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  • “Memorials of Exemplary Women Are Peculiarly Interesting”:Female Biography in Early National America
  • Lucia McMahon

In 1811, Susanna Rowson published A Present for Young Ladies, a compilation of essays, poems, and educational materials, including a section on female biography. According to Rowson, the study of worthy women from the past encouraged “a noble emulation to equal those who have gone before us; to young females, the memorials of exemplary women are peculiarly interesting” (84). A Present to Young Ladies included accounts of several “exemplary” women across time and space—from Italian scholars to British noble-women—to inspire a generation of early American women attending female academies, such as the one founded by Rowson. As an educator, Rowson focused on the instructive qualities of biography, arguing that “biography is equally authentic, equally instructive, and in general, more interesting than history” (83).

A Present for Young Ladies was part of a “peculiarly interesting” literary trend in early national America: the publication of various works of female biography. Through collective biographies as well as memoirs of individual women, authors celebrated the lives and works of accomplished women. In particular, these accounts offer important insights into how early national Americans envisioned the place of educated women in their new nation. Yet many of these works—and the women they venerated—were subsequently relegated to the proverbial dustbin of history and remain relatively underrepresented in traditional historical and literary studies of the early national era. As Theresa Strouth Gaul notes, there is still much recovery work to be done to uncover “the range of productions” published by and about women from this era (264).

The work of recovery that has inspired a new generation of scholarship on [End Page 52] literary women also thrived in the early national period. By providing biographical sketches of women from history, writers such as Rowson sought to create what we might call a usable past of female accomplishment. “Every page of history abounds with accounts that do honour to the sex,” she noted. “It is in our power to rise into consequence, and make ourselves venerated. Others have done so, why may not we?” (119–22). Rowson’s promotion of female biography is significant not only because it represented a challenge to conventional notions of “great man” biography but also because it reflected her aspirations for educated women. Rowson’s optimistic faith in the enlightening and liberating effects of education was symptomatic of a new era. As early national women gained access to more educational opportunities, proponents of women’s education emphasized their potential to achieve intellectual equality with men. The education of women thus raised fundamental questions about whether certain traits were the result of innate sexual difference or due to cultural constraints. As Rowson confidently asserted: “It would be absurd to imagine that talents or virtue were confined to sex or station. The human mind, whether possessed by man or woman, is capable of the highest refinement, and most brilliant acquirements” (88). Educated women had important roles to play in the new nation, and works of female biography helped to illustrate their talent and potential.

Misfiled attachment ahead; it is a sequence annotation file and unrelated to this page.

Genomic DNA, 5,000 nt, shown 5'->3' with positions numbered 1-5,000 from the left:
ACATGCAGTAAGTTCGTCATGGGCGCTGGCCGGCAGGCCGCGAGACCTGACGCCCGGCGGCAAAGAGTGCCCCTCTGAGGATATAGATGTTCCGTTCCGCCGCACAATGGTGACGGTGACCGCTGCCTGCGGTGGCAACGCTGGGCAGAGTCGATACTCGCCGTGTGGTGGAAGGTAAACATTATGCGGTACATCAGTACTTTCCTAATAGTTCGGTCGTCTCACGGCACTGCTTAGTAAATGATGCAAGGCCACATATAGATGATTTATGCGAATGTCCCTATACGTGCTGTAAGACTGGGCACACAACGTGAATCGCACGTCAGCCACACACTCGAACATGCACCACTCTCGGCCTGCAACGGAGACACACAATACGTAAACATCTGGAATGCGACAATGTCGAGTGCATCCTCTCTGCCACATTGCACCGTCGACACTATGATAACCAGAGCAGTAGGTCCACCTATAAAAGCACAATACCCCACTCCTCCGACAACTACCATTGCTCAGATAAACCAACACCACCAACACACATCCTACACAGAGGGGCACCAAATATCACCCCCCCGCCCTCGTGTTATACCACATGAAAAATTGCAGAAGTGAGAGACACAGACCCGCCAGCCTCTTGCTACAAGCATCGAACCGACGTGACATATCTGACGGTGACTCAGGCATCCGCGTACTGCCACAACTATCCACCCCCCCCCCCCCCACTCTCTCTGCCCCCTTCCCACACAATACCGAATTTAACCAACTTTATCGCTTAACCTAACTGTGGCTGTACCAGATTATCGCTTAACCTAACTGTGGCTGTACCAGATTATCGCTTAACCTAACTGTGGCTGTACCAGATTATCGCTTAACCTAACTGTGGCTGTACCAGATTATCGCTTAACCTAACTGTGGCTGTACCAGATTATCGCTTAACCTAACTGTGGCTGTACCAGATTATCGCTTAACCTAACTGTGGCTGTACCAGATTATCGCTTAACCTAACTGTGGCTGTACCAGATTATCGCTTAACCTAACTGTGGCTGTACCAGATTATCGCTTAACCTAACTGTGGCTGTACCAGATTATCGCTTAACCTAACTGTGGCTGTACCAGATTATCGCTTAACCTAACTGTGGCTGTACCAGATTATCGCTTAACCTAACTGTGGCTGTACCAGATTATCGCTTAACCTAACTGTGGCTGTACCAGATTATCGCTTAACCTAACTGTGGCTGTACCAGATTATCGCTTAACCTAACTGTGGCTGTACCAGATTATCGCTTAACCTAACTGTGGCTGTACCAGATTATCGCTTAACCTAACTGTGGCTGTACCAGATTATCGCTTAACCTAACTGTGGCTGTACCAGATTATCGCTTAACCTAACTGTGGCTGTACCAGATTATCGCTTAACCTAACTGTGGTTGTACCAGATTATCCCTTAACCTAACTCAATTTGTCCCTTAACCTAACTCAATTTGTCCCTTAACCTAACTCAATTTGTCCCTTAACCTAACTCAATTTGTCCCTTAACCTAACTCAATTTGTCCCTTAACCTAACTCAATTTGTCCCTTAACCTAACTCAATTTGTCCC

Such veneration of women was ambitious but also ambiguous. To be worthy of commendation, a woman needed to maintain her identity as respectable, whatever her accomplishments or deeds. Thus, despite her ardent praise of women’s potential, Rowson ultimately stressed their inherent femininity. In her various examples from the past—including Queen Elizabeth and Catherine the Great—she celebrated women’s successful embodiment of what she called “the union of masculine virtues, feminine softness, and Christian meekness” as “most worthy [of] imitation” (105). Along with her bold assertions of women’s intellectual equality, then, Rowson emphasized notions of sexual difference. As Marion Rust, among others, has argued, Rowson carefully constructed this model of womanhood to negotiate the legal, economic, and social limitations that women faced in the early republic. Educated women might be celebrated for their intellect, but they remained constrained within patriarchal models that did not recognize women’s full political or economic equality. As I have argued elsewhere, the best an educated woman could hope for was an incomplete sense of “mere” equality—one that recognized her potential for...